RFK Jr. does not belong on debate stage

With the deadline quickly approaching for him to qualify for the June CNN presidential debate, RFK Jr. has yet to meet the commonsense qualifications that CNN has set for participants. Which is at it should be. He doesn't belong on the stage. His candidacy is at best a distraction and at worst a spoiler. What it most certainly is not is a serious bid for the presidency.

He is the candidate of confusion — a Kennedy who has no legitimate claim to the legacy he is running on, opposed unanimously by his own family and with good reason. If he had a different name, he would be readily dismissed as the quack that he is. CNN should stick to its guns and keep him off the stage, and efforts to keep him off the ballot are critically important.

There are two criteria that CNN has rightly set for a serious debate to help pick the next president. The first is a showing of at least 15% in four nationally recognized polls. He currently has three of those qualifying polls, one from CNN itself, and the other two from Quinnipiac University and Marquette University Law School. Those polls are in one sense outliers; a poll from The New York Times, in the same time period, has him as low as 2%, an indication of the variations in polling and the way the questions are asked. Still, if he can score in one more poll, he would have met one of the criteria.

The second criteria is the one Kennedy is not close to meeting, as the deadline for doing so draws nearer. An independent or third party, the CNN rules say, “must appear on a sufficient number of state ballots to reach the 270 electoral vote threshold to win the presidency.” He must, in short, appear on enough ballots that if won in every state where he is officially qualified for the ballot, he would have a majority of the Electoral College. In theory, at least, he must be capable of winning. What's unfair about that?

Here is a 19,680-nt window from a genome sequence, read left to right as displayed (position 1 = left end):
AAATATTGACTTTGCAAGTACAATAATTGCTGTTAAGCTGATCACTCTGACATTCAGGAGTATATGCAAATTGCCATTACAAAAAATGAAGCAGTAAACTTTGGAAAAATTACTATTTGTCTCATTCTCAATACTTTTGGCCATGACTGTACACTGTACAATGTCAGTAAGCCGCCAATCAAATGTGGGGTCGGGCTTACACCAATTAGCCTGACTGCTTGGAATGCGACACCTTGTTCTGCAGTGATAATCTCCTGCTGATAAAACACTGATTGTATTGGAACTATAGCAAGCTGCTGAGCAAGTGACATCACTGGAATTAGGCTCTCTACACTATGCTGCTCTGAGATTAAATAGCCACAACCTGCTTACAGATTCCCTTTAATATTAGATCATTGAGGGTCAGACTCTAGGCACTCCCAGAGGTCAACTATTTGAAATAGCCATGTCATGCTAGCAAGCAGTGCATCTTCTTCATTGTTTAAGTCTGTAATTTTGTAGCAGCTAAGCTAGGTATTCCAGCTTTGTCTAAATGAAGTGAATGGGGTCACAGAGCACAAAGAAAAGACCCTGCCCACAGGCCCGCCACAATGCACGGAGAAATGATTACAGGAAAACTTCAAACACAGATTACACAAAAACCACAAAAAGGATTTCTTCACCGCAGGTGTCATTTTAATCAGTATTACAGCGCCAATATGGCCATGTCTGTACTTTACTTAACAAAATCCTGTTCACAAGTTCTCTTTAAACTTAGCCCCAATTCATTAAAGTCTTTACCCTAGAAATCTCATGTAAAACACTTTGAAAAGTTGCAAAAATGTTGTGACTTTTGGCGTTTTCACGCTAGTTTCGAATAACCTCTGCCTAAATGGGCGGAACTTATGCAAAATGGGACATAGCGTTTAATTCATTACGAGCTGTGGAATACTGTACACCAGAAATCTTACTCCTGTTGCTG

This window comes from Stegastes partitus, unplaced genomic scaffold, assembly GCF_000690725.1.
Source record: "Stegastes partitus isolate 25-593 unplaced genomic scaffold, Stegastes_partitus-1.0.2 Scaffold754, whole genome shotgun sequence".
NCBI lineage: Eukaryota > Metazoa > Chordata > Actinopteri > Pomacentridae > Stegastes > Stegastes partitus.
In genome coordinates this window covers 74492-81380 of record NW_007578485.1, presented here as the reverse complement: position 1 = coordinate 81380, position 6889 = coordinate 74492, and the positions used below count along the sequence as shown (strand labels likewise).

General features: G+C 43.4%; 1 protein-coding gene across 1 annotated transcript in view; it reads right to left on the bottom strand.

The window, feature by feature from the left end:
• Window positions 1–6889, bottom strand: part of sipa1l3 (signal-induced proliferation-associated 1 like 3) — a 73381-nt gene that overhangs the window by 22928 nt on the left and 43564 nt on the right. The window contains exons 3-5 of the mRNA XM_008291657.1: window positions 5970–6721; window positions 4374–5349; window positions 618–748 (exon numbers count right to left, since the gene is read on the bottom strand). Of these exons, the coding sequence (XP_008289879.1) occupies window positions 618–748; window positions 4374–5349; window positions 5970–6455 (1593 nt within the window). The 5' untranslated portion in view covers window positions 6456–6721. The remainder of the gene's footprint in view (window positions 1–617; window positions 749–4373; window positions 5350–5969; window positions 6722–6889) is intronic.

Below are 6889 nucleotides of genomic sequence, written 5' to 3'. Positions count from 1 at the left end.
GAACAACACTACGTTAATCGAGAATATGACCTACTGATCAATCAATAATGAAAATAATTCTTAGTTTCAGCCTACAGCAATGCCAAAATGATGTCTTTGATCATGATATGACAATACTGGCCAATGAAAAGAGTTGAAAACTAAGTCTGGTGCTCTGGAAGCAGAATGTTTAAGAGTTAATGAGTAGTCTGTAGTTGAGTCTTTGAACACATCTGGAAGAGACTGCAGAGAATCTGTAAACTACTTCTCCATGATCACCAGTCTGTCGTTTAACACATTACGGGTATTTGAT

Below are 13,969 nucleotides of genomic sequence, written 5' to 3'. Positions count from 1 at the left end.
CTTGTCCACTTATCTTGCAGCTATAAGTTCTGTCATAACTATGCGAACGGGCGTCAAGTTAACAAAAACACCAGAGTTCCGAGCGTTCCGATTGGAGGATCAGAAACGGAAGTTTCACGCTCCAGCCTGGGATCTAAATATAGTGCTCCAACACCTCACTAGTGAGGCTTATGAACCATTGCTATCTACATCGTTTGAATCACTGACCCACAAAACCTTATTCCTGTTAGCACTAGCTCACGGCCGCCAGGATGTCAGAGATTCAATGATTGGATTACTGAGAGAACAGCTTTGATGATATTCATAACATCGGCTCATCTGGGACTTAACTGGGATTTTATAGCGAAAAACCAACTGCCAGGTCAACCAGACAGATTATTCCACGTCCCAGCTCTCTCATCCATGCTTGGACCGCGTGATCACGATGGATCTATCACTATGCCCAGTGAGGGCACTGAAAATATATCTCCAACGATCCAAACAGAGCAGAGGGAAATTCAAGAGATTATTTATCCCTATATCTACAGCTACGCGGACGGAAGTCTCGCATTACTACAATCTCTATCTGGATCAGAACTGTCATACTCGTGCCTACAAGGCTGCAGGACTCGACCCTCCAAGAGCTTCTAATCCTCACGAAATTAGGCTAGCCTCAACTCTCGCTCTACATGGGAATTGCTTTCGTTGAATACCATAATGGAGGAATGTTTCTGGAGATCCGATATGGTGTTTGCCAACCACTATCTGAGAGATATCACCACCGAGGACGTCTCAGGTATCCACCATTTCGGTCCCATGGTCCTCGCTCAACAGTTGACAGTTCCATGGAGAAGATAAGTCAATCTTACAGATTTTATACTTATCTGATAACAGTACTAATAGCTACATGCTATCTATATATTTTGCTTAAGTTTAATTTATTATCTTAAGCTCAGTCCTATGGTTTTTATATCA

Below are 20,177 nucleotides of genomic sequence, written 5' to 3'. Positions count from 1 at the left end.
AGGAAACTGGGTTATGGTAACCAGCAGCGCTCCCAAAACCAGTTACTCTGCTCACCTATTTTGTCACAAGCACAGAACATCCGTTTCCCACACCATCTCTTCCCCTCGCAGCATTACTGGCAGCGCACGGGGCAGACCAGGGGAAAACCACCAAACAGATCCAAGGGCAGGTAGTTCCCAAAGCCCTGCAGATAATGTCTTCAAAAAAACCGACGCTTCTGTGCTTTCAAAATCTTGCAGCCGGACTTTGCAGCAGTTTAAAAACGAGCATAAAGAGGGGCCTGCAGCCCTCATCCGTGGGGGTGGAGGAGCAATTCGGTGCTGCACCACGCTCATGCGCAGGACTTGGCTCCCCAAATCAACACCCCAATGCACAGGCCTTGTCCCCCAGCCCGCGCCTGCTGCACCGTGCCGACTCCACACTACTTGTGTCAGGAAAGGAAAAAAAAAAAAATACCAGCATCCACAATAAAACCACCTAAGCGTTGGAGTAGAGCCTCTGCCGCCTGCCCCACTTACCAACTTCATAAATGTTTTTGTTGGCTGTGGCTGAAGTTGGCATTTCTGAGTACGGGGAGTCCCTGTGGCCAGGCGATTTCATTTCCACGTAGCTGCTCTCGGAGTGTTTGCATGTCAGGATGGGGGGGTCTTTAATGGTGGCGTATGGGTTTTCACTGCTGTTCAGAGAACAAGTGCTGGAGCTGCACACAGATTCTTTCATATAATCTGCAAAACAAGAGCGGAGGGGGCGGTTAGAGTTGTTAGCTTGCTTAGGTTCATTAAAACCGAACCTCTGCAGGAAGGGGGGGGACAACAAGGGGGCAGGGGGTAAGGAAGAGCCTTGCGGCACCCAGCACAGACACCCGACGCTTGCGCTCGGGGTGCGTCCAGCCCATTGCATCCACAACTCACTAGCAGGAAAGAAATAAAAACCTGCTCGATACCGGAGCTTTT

Kennedy is not even close. After months of effort, and millions of dollars spent on collecting signatures, fighting for minor party endorsements (from parties already entitled to a place of the ballot), and legal action, The New York Times is reporting that Kennedy has officially qualified in only six states — California, Utah, Hawaii, Oklahoma, Michigan and Delaware — which total 89 Electoral College votes, less than a third of what he needs.

The campaign says he has qualified for the ballot in 11 other states, where it has filed petitions — Nebraska, Texas, North Carolina, South Carolina, Idaho, Nevada, Ohio, New Hampshire, Iowa, New York and New Jersey — but its status has not yet been confirmed in those states and might not be in time for the debate on June 27. An application to be on the ballot is not enough, according to the CNN rules; it must actually be approved. And even if all of them were, that would still leave him 32 electoral votes short. Indeed, there are likely to be signature challenges, and legal ones by local Democratic and Republican Party officials as well.

Last week, Kennedy filed a complaint with the Federal Election Commission against CNN claiming that it violated campaign finance laws by colluding with the Biden and Trump campaigns to keep him out of the debate. “CNN adopted criteria that they believed would keep me off the stage,” and interprets those criteria to “weight(s) them towards the candidates they want on the stage.” The complaint is hogwash. Nothing in federal election law stops CNN from sponsoring a debate limited to the serious candidates for the presidency and keeping an impostor with no chance of winning off the stage. As he should be.

© 2024, Creators

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